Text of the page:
The regulatory risk that comes from serving high-risk jurisdictions threatens to cut those jurisdictions off from the global financial network, creating the conditions for more financial crime.
There is a curious dynamic at the heart of the current regulatory efforts to counter money laundering and terrorist financing. On the one hand, regulators and law enforcement are increasingly vigilant in monitoring institutional checks and balances. On the other hand, regulators are taking a principle-based approach, providing guidelines and then leaving it to individual institutions to assess their risks and design the controls they deem appropriate. Having institutions take ownership of defining and solving the ML/TF problem is understandably thought to be an effective way of preventing the box-checking that seems thorough but can be easily evaded.
Unfortunately, this arrangement, which provides the rationale for the risk-based methods used to combat ML/TF today, has the potential to create a serious conflict between regulators and the firms they supervise. This is because giving institutions the latitude to create their own AML/CFT policies also means that there is a greater possibility of differences in interpretation and judgment–a situation that puts institutions in considerable jeopardy if they fail to correctly apply the risk-based approach to their business. The financial and reputational damage which flows from such failures can be costly.
Giving institutions the latitude to create their own AML/CFT policies creates a greater possibility of differences in interpretation and judgment.
Risk Management Becomes Risk Avoidance
This regulatory risk is both high and somewhat discretionary, resulting in two types of institutional risk-avoidance behaviors. The first is an overabundance of internal policies and procedures, leading to such things as corporate headquarters issuing their foreign subsidiaries hundreds of pages of mostly inapplicable rules and forms. In other cases, however, firms don't have the infrastructure to support the extra level of due diligence needed in high-risk markets or conclude after trying that the risks aren't worth it, and curtail their activity in those markets or exit them entirely.
At the level of the individual institution, this is a perfectly rational decision. Multiplied across the financial system, however, it has the effect of disconnecting high-risk jurisdictions from the global financial community and driving their economies underground– developments precisely counter to the regulatory goal of reducing financial crime and fostering greater transparency. Consider that while high-risk jurisdictions undoubtedly attract bad actors, many of the enterprises working within those jurisdictions are wholly legitimate. Furthermore, those jurisdictions play an important role in the global financial ecology. Emerging economies, for example, provide access to new markets and expanded supply chains. In addition, many of those economies endeavor to establish the regulatory and enforcement infrastructure that will eventually elevate them out of the high-risk category–a process that takes not only resources and political will, but also time.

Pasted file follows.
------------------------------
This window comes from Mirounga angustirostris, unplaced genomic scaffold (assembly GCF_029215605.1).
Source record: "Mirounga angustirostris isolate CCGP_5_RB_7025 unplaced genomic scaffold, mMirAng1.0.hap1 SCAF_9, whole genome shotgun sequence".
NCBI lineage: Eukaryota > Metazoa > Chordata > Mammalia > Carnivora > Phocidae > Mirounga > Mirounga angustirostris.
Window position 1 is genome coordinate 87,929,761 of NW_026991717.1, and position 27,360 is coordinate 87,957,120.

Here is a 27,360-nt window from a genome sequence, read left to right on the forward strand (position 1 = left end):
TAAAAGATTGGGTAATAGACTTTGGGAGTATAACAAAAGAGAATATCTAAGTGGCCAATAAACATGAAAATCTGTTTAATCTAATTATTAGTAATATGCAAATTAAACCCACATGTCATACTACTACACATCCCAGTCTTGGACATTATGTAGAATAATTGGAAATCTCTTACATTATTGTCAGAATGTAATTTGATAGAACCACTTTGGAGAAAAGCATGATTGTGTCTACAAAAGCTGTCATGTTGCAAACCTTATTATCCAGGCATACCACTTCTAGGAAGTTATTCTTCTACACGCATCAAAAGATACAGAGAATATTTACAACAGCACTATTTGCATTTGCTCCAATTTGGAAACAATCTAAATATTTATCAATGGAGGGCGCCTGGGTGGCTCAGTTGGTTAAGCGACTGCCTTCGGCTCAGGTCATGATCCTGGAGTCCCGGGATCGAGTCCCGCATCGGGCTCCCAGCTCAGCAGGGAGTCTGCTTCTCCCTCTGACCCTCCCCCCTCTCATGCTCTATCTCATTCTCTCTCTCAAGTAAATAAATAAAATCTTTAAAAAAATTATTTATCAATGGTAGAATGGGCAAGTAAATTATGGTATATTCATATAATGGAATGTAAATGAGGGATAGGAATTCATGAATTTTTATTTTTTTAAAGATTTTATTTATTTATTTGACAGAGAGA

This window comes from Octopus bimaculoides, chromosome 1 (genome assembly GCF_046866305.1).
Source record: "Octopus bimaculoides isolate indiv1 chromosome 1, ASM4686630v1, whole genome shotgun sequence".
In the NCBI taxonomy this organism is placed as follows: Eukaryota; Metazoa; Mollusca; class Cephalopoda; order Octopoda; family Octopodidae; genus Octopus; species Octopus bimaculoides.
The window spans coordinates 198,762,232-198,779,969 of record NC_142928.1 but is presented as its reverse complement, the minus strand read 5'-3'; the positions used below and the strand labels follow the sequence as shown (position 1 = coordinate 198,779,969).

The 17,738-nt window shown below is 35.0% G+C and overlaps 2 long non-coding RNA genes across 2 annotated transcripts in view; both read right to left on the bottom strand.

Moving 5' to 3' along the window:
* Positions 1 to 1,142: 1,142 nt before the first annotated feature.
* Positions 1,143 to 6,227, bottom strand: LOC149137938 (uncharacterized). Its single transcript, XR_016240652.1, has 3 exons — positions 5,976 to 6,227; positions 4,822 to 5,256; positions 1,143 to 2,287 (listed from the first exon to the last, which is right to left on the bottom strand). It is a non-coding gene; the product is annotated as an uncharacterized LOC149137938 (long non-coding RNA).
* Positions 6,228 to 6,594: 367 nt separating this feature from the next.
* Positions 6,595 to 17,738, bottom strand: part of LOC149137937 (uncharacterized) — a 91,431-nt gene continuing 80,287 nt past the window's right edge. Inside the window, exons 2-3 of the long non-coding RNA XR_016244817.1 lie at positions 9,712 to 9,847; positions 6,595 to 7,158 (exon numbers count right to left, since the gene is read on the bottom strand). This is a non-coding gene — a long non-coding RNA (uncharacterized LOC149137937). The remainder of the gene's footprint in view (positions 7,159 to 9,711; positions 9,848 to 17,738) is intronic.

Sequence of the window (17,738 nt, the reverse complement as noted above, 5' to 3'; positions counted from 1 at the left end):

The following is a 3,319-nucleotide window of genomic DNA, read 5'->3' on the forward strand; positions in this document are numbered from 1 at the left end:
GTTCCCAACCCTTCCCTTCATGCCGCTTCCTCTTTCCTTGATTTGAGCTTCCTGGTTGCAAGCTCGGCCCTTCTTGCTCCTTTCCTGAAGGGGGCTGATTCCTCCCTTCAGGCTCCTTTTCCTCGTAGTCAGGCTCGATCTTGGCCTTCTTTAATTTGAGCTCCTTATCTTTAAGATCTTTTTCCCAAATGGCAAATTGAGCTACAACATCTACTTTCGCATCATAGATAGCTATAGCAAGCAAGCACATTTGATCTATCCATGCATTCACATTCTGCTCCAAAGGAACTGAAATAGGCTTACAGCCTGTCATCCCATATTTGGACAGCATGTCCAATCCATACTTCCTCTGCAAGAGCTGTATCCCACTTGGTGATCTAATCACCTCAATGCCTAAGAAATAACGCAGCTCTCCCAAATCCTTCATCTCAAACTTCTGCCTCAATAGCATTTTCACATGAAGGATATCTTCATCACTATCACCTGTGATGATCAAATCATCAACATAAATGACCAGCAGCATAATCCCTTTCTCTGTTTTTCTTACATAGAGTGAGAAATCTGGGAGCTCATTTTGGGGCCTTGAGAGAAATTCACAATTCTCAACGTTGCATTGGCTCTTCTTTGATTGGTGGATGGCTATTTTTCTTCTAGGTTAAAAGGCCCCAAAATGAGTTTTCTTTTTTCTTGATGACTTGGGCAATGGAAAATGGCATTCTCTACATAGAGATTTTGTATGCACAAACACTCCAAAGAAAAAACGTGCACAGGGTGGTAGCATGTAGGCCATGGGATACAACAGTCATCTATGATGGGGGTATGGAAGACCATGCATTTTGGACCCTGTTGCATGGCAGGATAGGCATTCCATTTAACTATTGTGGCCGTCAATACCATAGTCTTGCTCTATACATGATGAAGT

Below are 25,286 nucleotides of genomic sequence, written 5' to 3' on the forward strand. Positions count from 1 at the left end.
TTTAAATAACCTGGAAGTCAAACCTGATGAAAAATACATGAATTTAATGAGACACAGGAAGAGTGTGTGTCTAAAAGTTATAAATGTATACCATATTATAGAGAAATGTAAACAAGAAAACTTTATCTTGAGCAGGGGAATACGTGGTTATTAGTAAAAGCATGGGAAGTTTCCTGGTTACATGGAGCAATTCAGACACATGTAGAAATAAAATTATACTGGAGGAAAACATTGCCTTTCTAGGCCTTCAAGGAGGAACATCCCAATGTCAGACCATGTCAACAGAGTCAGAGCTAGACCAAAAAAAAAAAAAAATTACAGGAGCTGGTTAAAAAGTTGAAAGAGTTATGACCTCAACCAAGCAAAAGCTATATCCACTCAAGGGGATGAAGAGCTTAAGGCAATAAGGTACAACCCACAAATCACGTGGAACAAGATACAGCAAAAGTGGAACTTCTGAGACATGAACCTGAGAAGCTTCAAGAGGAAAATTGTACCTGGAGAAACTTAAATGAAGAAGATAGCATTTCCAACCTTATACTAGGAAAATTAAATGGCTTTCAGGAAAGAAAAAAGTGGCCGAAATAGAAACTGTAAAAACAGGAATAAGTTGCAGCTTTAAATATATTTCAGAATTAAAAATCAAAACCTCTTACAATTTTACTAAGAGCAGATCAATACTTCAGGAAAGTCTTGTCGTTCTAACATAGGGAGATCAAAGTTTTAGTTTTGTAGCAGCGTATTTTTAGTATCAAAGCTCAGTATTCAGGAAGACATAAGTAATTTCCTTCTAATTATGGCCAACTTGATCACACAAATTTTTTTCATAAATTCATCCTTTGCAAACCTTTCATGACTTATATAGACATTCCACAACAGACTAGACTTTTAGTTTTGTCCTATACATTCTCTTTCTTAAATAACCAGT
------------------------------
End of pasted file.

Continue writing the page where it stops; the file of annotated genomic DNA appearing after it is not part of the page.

Finally, debanking penalizes offshore jurisdictions, which provide an important source of legitimate asset protection and help foster investment in countries with weak legal protections.
An Opportunity for Introspection
As an example of the law of unintended consequences, the debanking phenomenon provides both regulators and institutions an opportunity for introspection. For regulators, as well as intragovernmental organizations like the World Bank and the International Monetary Fund, there is the reminder that regulatory risk is very real–and that choosing to leave the field is a viable option on the risk management spectrum. But when this happens, the overall fabric of the global financial system suffers. The goal of regulation, after all, is not only a transparent financial system that invites user confidence, but also a system that promotes access and economic development.
Financial institutions, for their part, need to examine the decision-making mechanisms they use when evaluating whether to enter or exit markets. Those institutions are motivated by the same pursuit of revenue and opportunity as other business enterprises. Particularly when times are good, an institution's assessment of a market can underweight inherent risk–including risk that can come from an increase in regulatory scrutiny. Similarly, when considering leaving a market, firms should examine if they are reacting to momentary conditions and if a longer-term view would suggest remaining.
Regulation provides the guardrails needed for a functioning financial system. It also adds another layer of incentives and disincentives to those generated by the market. In endeavoring to reduce certain risks, we need to closely monitor those incentives and disincentives and what happens when they combine, so that we do not undercut our ultimate objectives or create new risks along the way.
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